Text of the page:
Crafting Mama Review
The Cooking Mama franchise has been around for a while now. It’s gone through a number of iterations on both the DS and the Wii. Mama’s even tried her hand at activities outside of the kitchen. The release of Crafting Mama adds another list of jobs for the happy homemaker.
What You Need To Know
If you’ve played Cooking Mama before you probably know exactly what to expect. You’ll perform a series of mini-games that all link together to create one big object. Most of the time you’ve been preparing ingredients for one of a number of meals, but this time things are different. You’re going to trade the meat cleaver for a bamboo saw and the mixer for a paint brush.
Everything you do, all the motions you perform translate almost perfectly into actions you’ve performed in previous iterations of the Mama franchise. You’ll use the DS stylus to saw through pieces of bamboo much like you’ve done to cut up pieces of meat. The drill works exactly the same as a mixer and molding pieces of clay is exactly like kneading bread dough. Because of that the game is very easy for fans of the franchise to get into. Most of the motions are very self explanatory and the game does a really good job of giving you some indication of what it wants you to do. There are plenty of onscreen prompts that if followed properly will result in you completing the action the game wants you to do. It’s very easy to understand what’s going on and it makes it that much easier to complete all of the tasks that are required of you to make each new craft.
You’ll follow a number of steps that all lead up to seeing the completed product. These steps will usually take anywhere from 5 or 10 seconds up to around 30 seconds, but usually no more than that. It’s the perfect game for pick up and play style gameplay and there are plenty of breaks in between tasks to set the system back down in sleep mode to pick up at a later time if you choose.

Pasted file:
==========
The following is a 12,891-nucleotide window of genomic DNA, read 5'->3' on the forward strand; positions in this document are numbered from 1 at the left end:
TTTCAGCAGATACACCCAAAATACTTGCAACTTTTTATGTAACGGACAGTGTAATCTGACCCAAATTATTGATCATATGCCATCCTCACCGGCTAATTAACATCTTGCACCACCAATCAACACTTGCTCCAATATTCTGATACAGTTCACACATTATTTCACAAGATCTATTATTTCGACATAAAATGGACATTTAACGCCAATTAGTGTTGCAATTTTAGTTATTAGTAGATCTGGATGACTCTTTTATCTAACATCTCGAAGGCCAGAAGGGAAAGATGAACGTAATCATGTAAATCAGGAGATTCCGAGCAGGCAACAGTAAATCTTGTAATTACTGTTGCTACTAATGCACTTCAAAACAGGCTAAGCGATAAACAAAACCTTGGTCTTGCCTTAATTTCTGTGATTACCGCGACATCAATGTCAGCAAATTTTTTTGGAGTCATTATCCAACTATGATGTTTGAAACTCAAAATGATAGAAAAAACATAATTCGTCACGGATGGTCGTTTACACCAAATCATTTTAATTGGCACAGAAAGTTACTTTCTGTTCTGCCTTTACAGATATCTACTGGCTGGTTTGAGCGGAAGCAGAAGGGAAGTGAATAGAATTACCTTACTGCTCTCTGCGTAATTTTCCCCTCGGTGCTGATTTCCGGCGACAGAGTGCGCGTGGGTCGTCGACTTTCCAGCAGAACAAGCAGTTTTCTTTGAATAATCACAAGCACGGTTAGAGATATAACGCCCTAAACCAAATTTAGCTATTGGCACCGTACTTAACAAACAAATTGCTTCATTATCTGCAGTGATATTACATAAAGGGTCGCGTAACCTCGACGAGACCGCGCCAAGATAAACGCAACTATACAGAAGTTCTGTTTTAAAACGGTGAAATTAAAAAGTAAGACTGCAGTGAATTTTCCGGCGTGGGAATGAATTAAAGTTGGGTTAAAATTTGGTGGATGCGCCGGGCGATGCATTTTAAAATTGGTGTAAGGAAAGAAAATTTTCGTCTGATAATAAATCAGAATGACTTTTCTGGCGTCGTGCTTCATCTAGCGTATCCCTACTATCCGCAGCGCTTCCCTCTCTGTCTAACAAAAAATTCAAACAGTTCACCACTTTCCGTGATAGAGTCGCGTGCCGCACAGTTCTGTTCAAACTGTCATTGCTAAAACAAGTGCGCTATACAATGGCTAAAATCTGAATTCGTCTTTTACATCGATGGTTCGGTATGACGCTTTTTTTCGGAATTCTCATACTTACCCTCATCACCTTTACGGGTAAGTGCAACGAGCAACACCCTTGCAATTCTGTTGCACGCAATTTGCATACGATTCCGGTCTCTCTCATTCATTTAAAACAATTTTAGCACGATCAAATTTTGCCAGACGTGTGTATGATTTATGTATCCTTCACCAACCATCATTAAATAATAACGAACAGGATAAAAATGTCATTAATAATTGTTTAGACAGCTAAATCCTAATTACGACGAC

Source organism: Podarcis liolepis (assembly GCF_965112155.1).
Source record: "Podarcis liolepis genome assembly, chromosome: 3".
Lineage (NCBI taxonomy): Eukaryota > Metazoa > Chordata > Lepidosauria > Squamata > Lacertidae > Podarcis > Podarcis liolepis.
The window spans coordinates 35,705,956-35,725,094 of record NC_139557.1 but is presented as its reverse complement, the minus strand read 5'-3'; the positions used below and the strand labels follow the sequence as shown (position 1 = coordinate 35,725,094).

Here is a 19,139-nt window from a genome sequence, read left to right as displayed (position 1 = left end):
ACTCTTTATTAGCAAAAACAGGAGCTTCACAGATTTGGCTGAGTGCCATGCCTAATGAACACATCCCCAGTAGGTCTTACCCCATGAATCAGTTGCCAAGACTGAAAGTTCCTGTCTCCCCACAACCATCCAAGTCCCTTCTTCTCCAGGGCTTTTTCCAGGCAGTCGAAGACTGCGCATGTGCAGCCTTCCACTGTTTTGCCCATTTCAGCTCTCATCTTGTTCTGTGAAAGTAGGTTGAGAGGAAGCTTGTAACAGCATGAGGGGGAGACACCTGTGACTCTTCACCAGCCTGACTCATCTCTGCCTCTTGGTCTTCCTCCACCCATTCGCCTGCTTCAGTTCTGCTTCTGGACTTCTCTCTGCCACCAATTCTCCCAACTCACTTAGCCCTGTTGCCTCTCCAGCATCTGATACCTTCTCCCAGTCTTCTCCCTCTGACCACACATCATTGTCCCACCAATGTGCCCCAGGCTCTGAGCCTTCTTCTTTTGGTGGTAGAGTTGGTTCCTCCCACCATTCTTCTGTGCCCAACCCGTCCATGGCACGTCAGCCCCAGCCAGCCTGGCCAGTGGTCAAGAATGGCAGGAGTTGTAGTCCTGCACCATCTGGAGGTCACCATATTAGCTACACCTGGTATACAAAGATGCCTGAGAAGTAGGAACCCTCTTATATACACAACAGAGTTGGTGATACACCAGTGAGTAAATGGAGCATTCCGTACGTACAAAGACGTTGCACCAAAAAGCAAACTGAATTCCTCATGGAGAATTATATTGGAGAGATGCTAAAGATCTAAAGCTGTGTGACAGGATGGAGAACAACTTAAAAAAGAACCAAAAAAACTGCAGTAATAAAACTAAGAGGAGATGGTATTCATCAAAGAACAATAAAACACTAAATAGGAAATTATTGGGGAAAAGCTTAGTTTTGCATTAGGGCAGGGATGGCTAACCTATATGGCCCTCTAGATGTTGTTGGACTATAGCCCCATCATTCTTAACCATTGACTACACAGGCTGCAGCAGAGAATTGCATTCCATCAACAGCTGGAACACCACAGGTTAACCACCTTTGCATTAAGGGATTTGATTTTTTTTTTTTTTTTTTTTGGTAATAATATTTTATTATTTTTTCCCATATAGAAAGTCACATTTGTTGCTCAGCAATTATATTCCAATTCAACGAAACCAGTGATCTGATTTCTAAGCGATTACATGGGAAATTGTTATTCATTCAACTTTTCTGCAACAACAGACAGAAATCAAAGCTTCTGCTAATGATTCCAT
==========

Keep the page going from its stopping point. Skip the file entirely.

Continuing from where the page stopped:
Use Your Created Crafts
For so long all you’ve been able to do in a Mama game is build the ingredients and prepare the final dish. You never got to do anything with it. Crafting Mama now allows you to use the objects that you’ve created to play other small mini-games. For example, the ocarina that you build can then be used to play a song mini-game where you get scored based on how accurately you follow onscreen notes. It can also be used in a free play mode where you get one octave worth of notes to play any songs you might actually know. You’ll also be doing things like rebuilding broken felt dolls that you’ve sewn together in a quick puzzle mini-game. It adds a little bit more replayability to a game that might have gotten stale very quickly.
If you don’t like the way Mama looks takes some of those crafts, like the apron or the handkerchief, and redress her in the designs that you’ve created.
Everything you do, all the motions you perform translate almost perfectly into actions you’ve performed in previous iterations of the Mama franchise. You’ll use the DS stylus to saw through pieces of bamboo much like you’ve done to cut up pieces of meat. The drill works exactly the same as a mixer and molding pieces of clay is exactly like kneading bread dough.
That’s the biggest problem I have with the game. It’s good that the franchise sticks to its roots somewhat, but you’re still doing the same things you’ve done in every Cooking Mama game that’s come before this. While the items are new the ways that they’re put together haven’t changed in the last four years and seven games. The formula is starting to feel a bit repetitive after this point. There needs to be more to the games than just doing the same few motions again and again.
I’m a fan of the Mama franchise. I’ve played every release in the series, with one exception. I like the simple gameplay style and the pick up and play feel of the games. The problem is it’s really getting tiring doing the same few things over and over. I would like to have some reason to continue playing these games. Local leaderboards for families, or online competitions would be nice. There is some wireless single card play for families or friends with multiple systems. Give me more freeform ability to create whatever I want rather than using the same pattern every time I create something. Every plate I make, or ocarina I build is the same with few little exceptions. It’s time to give Mama some more freedom. She’s got a lot of experience under her belt now. All the mini-games work fine. Mama’s as cute as she’s ever been with her broken English. Fans of the Mama franchise will find another game that feels very familiar and that’s not a bad thing, but there needs to be more to the franchise at this point than what we’ve got.
Final Score: 3/5 Average
Review copy of the game provided by Majesco.
Completed every craft and mini-game for those crafts.
Total Play Time: 7 hours